Access monthly jazz standard studies, and courses: LEARN MORE

Home Blog 4 Ways To Keep Your Jazz New Year's Resolutions

4 Ways To Keep Your Jazz New Year’s Resolutions

As the New Year approaches, millions of people around the world are reflecting on 2015, asking themselves what went well and what didn’t. As we look forward we must ask ourselves where we want to be and what we want to achieve.  For jazz musicians and musicians in general this is especially important. We must always commit ourselves to becoming better players.

I often emphasize the importance of setting goals for your jazz playing.  The statistics are out and they’ve been out for a while: those who set goals for themselves are far more likely to achieve success than those that don’t. We all want to become better jazz players. We want to know more tunes, we want to play better solos.  We dream all day about these things, but unfortunately where most musicians get snagged is the execution part.

In the United States alone, it’s estimated that about 45% of people will make New Years resolutions but only a staggering 8% of those people will actually keep them.  This comes as no surprise of course.  You may have failed to keep your resolutions in the past and you wouldn’t be alone!

I want to encourage all of our readers to set New Year’s resolutions for their musical goals this year. Don’t write it off, don’t call it silly! If you have been jaded by New Years resolutions due to past failures, give it a second, third, or fourth chance this year. 2016 has all of the potential to be the best year for your jazz music yet!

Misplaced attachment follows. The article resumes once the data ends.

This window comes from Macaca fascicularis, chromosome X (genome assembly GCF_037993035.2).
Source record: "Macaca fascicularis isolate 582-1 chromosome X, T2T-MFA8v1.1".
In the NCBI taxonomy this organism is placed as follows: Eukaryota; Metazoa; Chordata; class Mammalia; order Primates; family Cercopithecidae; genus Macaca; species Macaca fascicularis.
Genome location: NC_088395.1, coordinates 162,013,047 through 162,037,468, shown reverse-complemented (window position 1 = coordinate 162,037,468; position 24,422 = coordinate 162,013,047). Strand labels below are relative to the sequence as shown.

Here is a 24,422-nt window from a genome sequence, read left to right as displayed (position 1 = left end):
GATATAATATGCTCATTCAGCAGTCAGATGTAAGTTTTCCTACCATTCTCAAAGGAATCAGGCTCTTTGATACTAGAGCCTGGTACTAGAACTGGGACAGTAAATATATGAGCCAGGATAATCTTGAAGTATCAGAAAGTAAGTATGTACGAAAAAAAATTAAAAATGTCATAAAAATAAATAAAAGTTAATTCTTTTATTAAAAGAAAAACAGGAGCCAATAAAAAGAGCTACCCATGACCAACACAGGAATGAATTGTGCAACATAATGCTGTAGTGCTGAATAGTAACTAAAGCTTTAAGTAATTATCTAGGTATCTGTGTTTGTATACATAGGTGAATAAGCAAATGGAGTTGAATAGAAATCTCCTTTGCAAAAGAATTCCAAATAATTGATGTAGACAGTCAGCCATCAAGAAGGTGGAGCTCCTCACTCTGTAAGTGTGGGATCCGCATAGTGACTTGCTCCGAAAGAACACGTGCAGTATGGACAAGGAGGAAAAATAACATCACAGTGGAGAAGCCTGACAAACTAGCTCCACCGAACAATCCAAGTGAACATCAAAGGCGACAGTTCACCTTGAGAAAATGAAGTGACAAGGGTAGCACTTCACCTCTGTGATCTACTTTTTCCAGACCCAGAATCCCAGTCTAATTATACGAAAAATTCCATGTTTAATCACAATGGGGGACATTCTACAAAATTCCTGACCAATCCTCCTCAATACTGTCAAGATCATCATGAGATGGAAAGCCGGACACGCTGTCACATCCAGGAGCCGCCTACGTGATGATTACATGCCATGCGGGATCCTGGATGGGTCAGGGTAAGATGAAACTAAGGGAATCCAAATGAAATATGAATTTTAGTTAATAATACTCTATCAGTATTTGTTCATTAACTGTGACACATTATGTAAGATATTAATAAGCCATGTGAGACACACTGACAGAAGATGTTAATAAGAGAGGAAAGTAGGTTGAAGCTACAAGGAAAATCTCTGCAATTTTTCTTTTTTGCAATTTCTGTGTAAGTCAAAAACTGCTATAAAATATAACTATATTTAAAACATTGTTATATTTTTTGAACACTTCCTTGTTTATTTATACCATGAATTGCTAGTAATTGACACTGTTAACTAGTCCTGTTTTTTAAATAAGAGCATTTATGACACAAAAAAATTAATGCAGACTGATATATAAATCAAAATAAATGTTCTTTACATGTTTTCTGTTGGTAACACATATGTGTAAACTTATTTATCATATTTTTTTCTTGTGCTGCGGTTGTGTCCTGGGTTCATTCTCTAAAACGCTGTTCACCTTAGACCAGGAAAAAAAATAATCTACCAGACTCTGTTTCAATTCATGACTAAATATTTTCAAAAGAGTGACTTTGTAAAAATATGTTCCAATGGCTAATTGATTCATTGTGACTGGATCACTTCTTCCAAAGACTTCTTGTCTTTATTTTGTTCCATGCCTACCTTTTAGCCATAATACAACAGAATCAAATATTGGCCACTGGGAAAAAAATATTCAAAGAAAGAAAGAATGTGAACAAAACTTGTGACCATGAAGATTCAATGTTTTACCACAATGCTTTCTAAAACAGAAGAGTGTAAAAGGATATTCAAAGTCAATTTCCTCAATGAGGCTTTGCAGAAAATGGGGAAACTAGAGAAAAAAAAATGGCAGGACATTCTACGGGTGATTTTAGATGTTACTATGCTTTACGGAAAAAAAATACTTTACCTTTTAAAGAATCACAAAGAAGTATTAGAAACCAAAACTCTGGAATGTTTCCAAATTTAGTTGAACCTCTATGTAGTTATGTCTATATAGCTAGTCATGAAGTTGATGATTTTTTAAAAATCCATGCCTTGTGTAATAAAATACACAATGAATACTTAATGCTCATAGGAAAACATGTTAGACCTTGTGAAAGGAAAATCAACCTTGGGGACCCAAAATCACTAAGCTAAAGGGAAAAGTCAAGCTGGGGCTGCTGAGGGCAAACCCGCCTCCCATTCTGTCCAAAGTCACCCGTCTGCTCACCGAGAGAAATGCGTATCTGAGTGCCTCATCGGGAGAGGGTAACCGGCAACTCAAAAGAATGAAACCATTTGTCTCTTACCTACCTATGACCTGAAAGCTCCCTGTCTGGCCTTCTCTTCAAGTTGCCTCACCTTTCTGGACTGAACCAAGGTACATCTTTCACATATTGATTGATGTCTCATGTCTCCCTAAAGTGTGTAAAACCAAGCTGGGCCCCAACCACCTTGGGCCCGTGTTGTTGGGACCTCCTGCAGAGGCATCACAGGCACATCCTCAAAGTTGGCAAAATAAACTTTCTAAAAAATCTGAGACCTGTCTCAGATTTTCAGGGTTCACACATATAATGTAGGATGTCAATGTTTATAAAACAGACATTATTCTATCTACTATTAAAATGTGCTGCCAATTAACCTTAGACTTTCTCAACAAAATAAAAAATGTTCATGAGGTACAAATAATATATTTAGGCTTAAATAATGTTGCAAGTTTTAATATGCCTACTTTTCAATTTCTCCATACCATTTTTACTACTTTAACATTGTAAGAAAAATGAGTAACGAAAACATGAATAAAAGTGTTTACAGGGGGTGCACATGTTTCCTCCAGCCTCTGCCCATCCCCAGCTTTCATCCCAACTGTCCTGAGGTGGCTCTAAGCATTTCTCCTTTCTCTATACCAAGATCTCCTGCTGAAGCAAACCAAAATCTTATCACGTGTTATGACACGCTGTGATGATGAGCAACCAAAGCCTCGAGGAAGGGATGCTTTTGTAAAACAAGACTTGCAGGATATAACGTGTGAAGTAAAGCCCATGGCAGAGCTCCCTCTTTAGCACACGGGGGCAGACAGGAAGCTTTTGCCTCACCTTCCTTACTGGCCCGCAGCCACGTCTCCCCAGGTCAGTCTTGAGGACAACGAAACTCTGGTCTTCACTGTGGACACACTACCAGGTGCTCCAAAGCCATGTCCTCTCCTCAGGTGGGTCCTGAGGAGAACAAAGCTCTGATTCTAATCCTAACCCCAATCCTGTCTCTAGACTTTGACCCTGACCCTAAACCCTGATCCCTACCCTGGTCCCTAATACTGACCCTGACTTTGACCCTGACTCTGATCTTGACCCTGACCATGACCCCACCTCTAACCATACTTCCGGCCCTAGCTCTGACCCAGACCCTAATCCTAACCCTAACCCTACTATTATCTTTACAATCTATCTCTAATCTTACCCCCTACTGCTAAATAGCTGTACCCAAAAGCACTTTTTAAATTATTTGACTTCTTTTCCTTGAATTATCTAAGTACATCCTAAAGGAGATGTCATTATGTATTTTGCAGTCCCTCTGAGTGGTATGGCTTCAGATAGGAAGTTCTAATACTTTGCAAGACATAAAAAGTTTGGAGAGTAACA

Before you make your New Year’s resolutions, check out these 4 important tips that will help you actually keep them. These tips will help you avoid the painful failure of not being able to commit to your resolutions:

Be realistic.

The biggest temptation when making New Year’s resolutions is being unrealistic about what you can actually achieve. It’s easy to dream up all of the amazing things you can accomplish and where your jazz playing could be, but it’s another thing to actually do them.

I want you to exercise some discipline on your dreams.  Your goals may be to learn a new tune every week, or transcribe a new solo every month. You can fill in the blank for yourself, but maybe those goals are a little bit ambitious for you. Maybe you need to take it down a few notches so that you can actually accomplish them.  Maybe instead of learning a new tune every week, you should learn a new one every other week or every month.

Maybe your goals are along the lines of more practice time. It’s easy to say you are going to practice an X amount of hours, but unfortunately life happens. We all lead busy lives with families, jobs, friends, commitments, and it’s not always possible to dedicate the amount of time we would like to our instrument. Make sure your goals are realistic for the life you are living now.

Don’t be ashamed of toning down your musical goals. It’s far better to do less and accomplish your goals than to set the bar too high and end up doing little to nothing.

Make a plan.